The Day the Wind Lured Me to Walk Into Traffic

Stephen Kuusisto is a blind poet and writer. He describes how he was almost killed by a bus on a Manhattan street corner because the wind masked the sound of traffic.

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MELISSA BLOCK, host:

Commentator Stephen Kuusisto is a poet and writer, and the author of a recent book titled "Eavesdropping: A Life By Ear." He is also blind, and he was almost killed by a bus on a Manhattan street corner because the wind masked the sound of traffic.

STEPHEN KUUSISTO: It was early spring and terribly cold. I thought I was standing near 8th Street in Manhattan. When you're blind, that corner creates an audible anomaly. Wind pours through the streets running west to east, and as it pushes through the gaps between buildings it makes white noise. As you stand there, the traffic vanishes as if by magic.

I was working my way south on 5th and eavesdropping as I walked. Two students from NYU, both women, were talking about jazz. They had gone to the Blue Note to hear Oscar Peterson. They had grown up on Madonna, but now they were grooving in New York and I was happy to be hearing about it.

I stood on tip-toe on the lip of a curb and thought about Oscar Peterson and how he used to accompany Ella Fitzgerald. And I was thinking of Ella singing "Angel Eyes," and I told Corky, my seeing-eye dog, to go forward.

I was remembering Ella's dulcet whisper at the end of the song and Oscar Peterson's understated piano coming in. I said forward to the dog because I heard no traffic whatsoever.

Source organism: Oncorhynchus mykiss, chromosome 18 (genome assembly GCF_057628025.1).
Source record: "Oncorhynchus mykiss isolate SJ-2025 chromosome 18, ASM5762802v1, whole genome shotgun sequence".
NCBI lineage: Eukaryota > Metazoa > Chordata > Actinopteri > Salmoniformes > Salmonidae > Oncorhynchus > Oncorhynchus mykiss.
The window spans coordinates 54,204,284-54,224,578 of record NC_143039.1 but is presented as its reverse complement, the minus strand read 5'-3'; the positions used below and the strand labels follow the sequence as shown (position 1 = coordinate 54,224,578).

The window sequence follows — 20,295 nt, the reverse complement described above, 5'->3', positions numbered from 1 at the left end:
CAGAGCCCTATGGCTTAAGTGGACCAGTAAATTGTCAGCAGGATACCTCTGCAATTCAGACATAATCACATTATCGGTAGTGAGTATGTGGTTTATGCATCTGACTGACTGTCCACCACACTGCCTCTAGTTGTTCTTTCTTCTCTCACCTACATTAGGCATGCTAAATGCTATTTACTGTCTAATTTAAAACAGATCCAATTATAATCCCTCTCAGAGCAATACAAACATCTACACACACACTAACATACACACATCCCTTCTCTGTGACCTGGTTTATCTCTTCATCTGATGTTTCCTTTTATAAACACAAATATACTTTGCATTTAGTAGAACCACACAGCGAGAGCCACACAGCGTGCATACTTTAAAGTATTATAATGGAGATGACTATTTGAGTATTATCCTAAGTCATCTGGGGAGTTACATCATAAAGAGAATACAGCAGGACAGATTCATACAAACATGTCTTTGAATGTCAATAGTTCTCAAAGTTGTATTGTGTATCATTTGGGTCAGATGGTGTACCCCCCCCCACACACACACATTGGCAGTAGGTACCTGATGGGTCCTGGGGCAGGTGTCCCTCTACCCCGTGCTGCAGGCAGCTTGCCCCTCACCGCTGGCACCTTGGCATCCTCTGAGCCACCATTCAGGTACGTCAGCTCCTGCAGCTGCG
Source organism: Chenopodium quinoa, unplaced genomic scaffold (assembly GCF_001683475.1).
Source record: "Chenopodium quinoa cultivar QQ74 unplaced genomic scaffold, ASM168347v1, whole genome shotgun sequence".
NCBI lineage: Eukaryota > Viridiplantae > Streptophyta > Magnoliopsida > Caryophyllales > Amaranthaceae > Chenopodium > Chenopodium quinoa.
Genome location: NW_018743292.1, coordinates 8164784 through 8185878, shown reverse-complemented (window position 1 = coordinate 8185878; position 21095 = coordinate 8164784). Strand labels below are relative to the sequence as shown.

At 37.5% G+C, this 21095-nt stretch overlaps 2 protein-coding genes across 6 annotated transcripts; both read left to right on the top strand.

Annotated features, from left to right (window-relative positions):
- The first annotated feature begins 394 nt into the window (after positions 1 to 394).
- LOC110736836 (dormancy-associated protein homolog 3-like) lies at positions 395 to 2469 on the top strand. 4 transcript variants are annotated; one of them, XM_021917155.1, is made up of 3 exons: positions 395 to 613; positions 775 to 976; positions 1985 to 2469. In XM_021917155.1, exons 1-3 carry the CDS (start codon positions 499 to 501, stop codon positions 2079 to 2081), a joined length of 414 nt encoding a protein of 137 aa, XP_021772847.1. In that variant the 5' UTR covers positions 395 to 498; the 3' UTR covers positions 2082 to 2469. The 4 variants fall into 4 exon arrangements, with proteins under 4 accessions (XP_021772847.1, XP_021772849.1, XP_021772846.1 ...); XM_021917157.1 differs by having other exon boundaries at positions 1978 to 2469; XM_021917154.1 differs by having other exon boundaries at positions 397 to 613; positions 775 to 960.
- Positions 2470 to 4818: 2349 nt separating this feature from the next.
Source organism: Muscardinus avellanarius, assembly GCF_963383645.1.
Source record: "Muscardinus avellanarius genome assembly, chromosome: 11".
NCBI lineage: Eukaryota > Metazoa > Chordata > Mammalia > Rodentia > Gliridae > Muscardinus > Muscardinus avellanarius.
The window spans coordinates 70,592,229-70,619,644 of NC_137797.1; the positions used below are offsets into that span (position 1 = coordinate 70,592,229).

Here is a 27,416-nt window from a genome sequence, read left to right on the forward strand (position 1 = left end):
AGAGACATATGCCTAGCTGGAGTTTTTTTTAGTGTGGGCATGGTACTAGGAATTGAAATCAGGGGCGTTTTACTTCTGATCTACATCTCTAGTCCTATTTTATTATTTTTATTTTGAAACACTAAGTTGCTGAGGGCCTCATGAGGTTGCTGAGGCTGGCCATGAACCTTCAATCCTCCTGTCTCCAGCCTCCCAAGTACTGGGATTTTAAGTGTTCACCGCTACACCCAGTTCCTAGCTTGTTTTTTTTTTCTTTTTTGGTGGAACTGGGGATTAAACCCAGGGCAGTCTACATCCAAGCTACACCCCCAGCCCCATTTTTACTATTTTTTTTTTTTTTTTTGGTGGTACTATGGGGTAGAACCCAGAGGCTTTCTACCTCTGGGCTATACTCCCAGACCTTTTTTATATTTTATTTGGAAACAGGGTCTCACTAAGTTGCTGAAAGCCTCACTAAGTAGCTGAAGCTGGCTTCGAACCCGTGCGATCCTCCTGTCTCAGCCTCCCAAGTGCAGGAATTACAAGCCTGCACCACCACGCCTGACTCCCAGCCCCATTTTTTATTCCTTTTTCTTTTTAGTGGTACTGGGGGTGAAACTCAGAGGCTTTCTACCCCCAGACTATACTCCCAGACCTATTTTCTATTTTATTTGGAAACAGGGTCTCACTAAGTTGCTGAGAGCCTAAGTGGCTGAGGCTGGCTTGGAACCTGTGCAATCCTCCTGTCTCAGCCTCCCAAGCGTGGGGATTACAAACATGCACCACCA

Suddenly, Corky pulled backwards, and I felt a rush of air across my face. Then I heard the roar of a cross-town bus. The street corner had once again masked its traffic sounds.

After my adrenaline was back to normal, I walked around the block and re-approached the same corner. The wind was astonishing, both in its force and in its absolute efficiency at blocking the sounds of cars and buses. I stood for a few minutes on the east side of 5th Avenue, on the north side of 8th Street, and listened with what I can only call reverence.

I thought of Igor Stravinsky, who insisted that most people, including composers, often fail to listen with effort. Stravinsky wanted us to hear beyond the narrow coil of easy expectations. As I stood on the corner, I noticed a woman laughing on the far side of 5th Avenue - a mezzo-soprano, loud and high - and laughing to beat the band.

The wind carries fragments of noise from far places like an absent-minded uncle who doesn't remember what's in his old suitcase. I stood in that place, where just 15 minutes earlier I had almost been killed. When the wind paused, I could feel the sun on my face and hear the radio from a taxi. Then the traffic was swallowed once more. The wind was back with news of its spacious, inverted, colorless landscape.

(Soundbite of song, "Angel Eyes")

Ms. ELLA FITZGERALD (Singer): (Singing) …eyes. Oh where's my angel…

BLOCK: Stephen Kuusisto's latest book of essays is called "Eavesdropping: A Life by ear."

(Soundbite of song, "Angel Eyes")

Ms. FITZGERALD: (Singing) Excuse me, while I disappear. Angel eyes.

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